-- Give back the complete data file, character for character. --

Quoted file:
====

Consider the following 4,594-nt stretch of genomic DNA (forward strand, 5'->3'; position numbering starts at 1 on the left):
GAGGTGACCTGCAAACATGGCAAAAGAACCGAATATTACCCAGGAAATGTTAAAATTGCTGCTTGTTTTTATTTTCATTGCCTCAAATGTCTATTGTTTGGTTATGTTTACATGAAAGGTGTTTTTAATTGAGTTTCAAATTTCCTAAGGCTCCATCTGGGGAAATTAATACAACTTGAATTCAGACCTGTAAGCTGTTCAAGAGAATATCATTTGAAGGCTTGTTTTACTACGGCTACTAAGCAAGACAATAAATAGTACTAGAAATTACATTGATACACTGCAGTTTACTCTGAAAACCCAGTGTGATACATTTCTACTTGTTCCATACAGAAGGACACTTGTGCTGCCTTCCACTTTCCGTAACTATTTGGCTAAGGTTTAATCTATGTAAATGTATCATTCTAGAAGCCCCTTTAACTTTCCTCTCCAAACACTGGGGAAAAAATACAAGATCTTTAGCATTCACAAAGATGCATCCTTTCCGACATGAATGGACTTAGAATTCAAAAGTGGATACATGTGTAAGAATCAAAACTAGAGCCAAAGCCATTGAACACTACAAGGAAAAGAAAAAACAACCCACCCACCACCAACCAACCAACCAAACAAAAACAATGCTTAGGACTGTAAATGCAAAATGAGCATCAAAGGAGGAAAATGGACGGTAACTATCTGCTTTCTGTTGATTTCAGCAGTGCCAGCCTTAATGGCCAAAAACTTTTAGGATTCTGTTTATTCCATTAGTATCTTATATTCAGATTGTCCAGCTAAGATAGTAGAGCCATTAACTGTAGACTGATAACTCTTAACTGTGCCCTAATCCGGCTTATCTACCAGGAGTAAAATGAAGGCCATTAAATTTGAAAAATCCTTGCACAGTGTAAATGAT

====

Consider the following 4,594-nt stretch of genomic DNA (forward strand, 5'->3'; position numbering starts at 1 on the left):
GAGGTGACCTGCAAACATGGCAAAAGAACCGAATATTACCCAGGAAATGTTAAAATTGCTGCTTGTTTTTATTTTCATTGCCTCAAATGTCTATTGTTTGGTTATGTTTACATGAAAGGTGTTTTTAATTGAGTTTCAAATTTCCTAAGGCTCCATCTGGGGAAATTAATACAACTTGAATTCAGACCTGTAAGCTGTTCAAGAGAATATCATTTGAAGGCTTGTTTTACTACGGCTACTAAGCAAGACAATAAATAGTACTAGAAATTACATTGATACACTGCAGTTTACTCTGAAAACCCAGTGTGATACATTTCTACTTGTTCCATACAGAAGGACACTTGTGCTGCCTTCCACTTTCCGTAACTATTTGGCTAAGGTTTAATCTATGTAAATGTATCATTCTAGAAGCCCCTTTAACTTTCCTCTCCAAACACTGGGGAAAAAATACAAGATCTTTAGCATTCACAAAGATGCATCCTTTCCGACATGAATGGACTTAGAATTCAAAAGTGGATACATGTGTAAGAATCAAAACTAGAGCCAAAGCCATTGAACACTACAAGGAAAAGAAAAAACAACCCACCCACCACCAACCAACCAACCAAACAAAAACAATGCTTAGGACTGTAAATGCAAAATGAGCATCAAAGGAGGAAAATGGACGGTAACTATCTGCTTTCTGTTGATTTCAGCAGTGCCAGCCTTAATGGCCAAAAACTTTTAGGATTCTGTTTATTCCATTAGTATCTTATATTCAGATTGTCCAGCTAAGATAGTAGAGCCATTAACTGTAGACTGATAACTCTTAACTGTGCCCTAATCCGGCTTATCTACCAGGAGTAAAATGAAGGCCATTAAATTTGAAAAATCCTTGCACAGTGTAAATGAT